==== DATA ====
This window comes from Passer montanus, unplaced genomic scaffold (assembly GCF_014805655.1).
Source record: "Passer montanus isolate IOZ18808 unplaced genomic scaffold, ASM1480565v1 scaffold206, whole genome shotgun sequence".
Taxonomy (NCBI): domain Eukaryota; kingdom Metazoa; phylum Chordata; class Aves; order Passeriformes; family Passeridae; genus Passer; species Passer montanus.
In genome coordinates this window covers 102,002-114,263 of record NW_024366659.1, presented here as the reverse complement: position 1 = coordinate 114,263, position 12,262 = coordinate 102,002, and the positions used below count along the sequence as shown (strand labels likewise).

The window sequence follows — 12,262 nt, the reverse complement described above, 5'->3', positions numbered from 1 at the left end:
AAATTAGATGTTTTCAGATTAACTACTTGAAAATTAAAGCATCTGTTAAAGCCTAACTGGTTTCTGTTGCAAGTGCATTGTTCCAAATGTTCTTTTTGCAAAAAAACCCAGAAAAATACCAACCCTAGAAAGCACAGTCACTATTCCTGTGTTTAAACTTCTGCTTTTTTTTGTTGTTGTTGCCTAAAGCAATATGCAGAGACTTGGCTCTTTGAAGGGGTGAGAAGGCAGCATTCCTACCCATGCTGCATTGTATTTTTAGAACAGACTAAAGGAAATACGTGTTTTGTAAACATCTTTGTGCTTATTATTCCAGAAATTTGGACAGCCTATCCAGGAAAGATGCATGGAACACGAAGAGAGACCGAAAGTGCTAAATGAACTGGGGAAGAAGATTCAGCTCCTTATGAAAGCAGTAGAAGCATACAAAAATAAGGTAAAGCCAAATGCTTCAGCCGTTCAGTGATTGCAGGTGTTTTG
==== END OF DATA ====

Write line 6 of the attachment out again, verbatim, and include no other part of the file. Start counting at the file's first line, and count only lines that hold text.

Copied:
AAATTAGATGTTTTCAGATTAACTACTTGAAAATTAAAGCATCTGTTAAAGCCTAACTGGTTTCTGTTGCAAGTGCATTGTTCCAAATGTTCTTTTTGCAAAAAAACCCAGAAAAATACCAACCCTAGAAAGCACAGTCACTATTCCTGTGTTTAAACTTCTGCTTTTTTTTGTTGTTGTTGCCTAAAGCAATATGCAGAGACTTGGCTCTTTGAAGGGGTGAGAAGGCAGCATTCCTACCCATGCTGCATTGTATTTTTAGAACAGACTAAAGGAAATACGTGTTTTGTAAACATCTTTGTGCTTATTATTCCAGAAATTTGGACAGCCTATCCAGGAAAGATGCATGGAACACGAAGAGAGACCGAAAGTGCTAAATGAACTGGGGAAGAAGATTCAGCTCCTTATGAAAGCAGTAGAAGCATACAAAAATAAGGTAAAGCCAAATGCTTCAGCCGTTCAGTGATTGCAGGTGTTTTG